How did we get into this mess? Larry Wall famously said, "People understand instinctively that the best way for computer programs to communicate with each other is for each of the them to be strict in what they emit, and liberal in what they accept." I think that the evolution of HTML has proven that this isn't such a great idea. In fact, the stricter the API is about its input, the more likely the code is going to work in funny situations. The designers of Java got it right when they decided that nothing about the Java spec should leave any choice to the compiler developers (at least, not in the gratuitous way that C did, where the size of basic data types was not fixed). A better quote comes from Russian Field Marshal Suvorov: "A hard drill makes an easy battle." You want your compiler and your development environment to be as strict as possible; you want it to literally generate random return values for GlobalSize so that you don't get into the habit of counting on something that won't be there everywhere; you want to use French international settings on Chinese Windows 2000 with an absurd color scheme, DVORAK keyboard, trackball, 640x480 VGA mode, and huge ugly fonts on your development system so that you remember to bake in the code that adjusts for all these things. Then your application will be buff and strong and it will laugh in the face of wimpy problems like people who use commas instead of dots as the decimal. Ha. I eat commas for breakfast, your code will say, with a Russian accent.
Anyway, this is what it takes to get software that works on hundreds of millions of computers. Those of you who develop apps that only have to run on one computer or in a controlled environment have it easy, but you're getting flabby. One of these days you'll need to get it to run on a second computer and you'll need to pull an all nighter, installing a complete development environment on that computer and debugging for two hours, before you discover that you didn't account for the possibility of spaces in the installation file path because the first computer didn't have them.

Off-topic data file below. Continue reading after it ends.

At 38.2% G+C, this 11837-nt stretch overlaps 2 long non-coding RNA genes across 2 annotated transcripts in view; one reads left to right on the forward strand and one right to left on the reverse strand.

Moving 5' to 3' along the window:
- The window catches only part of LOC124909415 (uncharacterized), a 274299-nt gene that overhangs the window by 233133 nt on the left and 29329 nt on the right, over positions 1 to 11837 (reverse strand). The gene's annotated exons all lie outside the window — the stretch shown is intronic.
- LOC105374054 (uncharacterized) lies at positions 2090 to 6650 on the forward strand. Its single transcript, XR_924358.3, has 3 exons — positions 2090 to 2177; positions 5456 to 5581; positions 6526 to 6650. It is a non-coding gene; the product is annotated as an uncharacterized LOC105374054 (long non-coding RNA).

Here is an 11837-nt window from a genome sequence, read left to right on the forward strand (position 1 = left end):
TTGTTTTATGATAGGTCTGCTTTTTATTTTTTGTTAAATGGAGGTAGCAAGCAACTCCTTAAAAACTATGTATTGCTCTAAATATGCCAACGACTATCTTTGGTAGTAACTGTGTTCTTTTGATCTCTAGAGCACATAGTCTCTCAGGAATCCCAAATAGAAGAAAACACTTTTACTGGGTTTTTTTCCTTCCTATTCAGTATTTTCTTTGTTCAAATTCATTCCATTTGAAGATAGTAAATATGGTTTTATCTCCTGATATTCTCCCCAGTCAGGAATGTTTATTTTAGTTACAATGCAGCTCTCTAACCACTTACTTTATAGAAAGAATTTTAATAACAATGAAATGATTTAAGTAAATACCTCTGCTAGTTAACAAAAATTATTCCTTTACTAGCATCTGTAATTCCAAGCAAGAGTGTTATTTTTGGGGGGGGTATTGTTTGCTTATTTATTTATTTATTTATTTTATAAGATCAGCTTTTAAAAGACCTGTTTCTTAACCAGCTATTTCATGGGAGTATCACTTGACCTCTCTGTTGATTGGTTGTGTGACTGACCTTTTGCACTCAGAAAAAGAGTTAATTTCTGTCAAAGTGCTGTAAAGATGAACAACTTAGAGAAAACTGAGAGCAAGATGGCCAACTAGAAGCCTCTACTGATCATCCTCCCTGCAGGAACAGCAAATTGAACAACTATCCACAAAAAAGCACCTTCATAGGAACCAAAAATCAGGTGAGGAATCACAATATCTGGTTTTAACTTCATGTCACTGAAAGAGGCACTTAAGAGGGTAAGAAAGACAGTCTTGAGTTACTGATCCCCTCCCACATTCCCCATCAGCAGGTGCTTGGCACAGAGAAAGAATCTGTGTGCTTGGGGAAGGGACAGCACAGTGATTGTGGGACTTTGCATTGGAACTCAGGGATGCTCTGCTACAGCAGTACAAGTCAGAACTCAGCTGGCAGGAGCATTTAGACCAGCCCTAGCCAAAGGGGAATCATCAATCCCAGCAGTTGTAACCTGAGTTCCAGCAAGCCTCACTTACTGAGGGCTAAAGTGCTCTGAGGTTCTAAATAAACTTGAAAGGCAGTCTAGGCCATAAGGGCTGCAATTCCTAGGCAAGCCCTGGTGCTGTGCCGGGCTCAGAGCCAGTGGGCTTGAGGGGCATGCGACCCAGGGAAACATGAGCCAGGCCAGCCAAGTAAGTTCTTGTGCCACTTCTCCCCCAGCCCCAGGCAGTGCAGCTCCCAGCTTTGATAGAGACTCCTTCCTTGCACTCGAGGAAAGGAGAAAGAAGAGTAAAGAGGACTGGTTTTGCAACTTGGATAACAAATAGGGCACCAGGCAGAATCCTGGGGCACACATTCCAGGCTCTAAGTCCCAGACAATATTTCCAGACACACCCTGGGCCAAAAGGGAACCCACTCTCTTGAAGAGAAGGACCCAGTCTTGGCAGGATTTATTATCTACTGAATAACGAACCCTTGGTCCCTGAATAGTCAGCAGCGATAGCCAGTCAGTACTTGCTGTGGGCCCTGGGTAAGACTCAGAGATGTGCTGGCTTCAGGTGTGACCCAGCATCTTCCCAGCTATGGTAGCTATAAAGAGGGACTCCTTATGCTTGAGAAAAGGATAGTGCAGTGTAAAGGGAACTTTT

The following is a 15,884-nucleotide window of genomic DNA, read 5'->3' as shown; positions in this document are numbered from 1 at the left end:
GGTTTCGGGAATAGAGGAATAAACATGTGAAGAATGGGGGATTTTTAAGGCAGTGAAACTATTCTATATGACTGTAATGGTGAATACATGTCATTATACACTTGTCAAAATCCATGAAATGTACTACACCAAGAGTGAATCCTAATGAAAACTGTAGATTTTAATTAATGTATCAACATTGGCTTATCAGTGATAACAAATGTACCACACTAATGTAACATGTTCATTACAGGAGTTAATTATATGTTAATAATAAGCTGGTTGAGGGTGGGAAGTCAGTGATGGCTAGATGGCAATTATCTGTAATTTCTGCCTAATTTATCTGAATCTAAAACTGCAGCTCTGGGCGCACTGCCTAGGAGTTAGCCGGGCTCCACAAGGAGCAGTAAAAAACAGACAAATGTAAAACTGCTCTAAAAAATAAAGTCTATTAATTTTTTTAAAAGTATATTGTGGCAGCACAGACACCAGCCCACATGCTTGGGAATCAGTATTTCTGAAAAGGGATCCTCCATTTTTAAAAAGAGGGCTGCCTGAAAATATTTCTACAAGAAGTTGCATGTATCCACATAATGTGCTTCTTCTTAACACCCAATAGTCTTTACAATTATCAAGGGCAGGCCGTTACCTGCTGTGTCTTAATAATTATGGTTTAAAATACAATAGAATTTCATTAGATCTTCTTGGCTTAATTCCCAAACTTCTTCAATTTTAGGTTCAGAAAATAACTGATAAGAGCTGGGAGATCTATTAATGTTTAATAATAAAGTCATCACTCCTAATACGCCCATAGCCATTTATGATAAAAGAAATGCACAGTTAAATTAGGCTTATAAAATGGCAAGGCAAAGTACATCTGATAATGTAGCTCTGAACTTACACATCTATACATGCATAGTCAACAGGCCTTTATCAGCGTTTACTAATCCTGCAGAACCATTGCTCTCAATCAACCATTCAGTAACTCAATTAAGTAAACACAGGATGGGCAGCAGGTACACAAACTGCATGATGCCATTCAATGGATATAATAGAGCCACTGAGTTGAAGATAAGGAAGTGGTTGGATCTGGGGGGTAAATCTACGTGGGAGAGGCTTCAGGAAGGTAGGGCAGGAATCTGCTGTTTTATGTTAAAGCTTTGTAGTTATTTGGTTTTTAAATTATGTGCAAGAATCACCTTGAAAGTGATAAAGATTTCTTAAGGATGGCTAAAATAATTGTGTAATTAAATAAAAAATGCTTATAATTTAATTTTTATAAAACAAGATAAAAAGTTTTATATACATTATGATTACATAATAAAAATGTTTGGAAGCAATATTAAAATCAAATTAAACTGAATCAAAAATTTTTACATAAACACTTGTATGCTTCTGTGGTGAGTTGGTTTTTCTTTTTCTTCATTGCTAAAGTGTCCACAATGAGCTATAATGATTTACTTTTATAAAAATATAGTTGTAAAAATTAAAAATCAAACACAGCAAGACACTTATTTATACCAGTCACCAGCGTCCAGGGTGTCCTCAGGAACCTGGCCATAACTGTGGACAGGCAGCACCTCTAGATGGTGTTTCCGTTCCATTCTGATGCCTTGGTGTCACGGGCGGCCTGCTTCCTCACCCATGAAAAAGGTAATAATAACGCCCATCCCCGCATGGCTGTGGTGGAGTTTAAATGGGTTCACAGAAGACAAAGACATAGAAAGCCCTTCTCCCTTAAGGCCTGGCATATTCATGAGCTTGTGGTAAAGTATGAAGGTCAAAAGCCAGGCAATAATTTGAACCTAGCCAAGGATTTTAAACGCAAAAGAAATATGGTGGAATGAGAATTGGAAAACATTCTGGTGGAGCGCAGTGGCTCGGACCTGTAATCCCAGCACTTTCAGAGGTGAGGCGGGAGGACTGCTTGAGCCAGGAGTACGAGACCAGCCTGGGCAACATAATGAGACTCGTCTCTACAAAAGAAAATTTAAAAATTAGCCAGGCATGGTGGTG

Hopefully in the future the concept of a Virtual Machine, whether it's Java, .NET, or something else, will alleviate this pain, but we ain't there yet. For now I'm happy that with ten minutes of debugging, I can make my app work for all the people who like pink on orange text and set up Windows accordingly. We spent probably 3 weeks of work, out of a 1 year development cycle, fixing configuration bugs. A small price to pay to increase the size of our potential customer base from just US Windows 2000 to the entire universe of NT 4, 95, 98, Me, and XP, worldwide. Cool.
You’re reading Joel on Software, stuffed with years and years of completely raving mad articles about software development, managing software teams, designing user interfaces, running successful software companies, and rubber duckies.
I’m Joel Spolsky, co-founder of Fog Creek Software, a New York company that proves that you can treat programmers well and still be highly profitable. Programmers get private offices, free lunch, and work 40 hours a week. Customers only pay for software if they’re delighted. We make Trello, insanely simple project management, FogBugz, an enlightened bug tracker designed to help great teams develop brilliant software, and Kiln, which simplifies source control. I’m also the co-founder and CEO of Stack Exchange. More about me.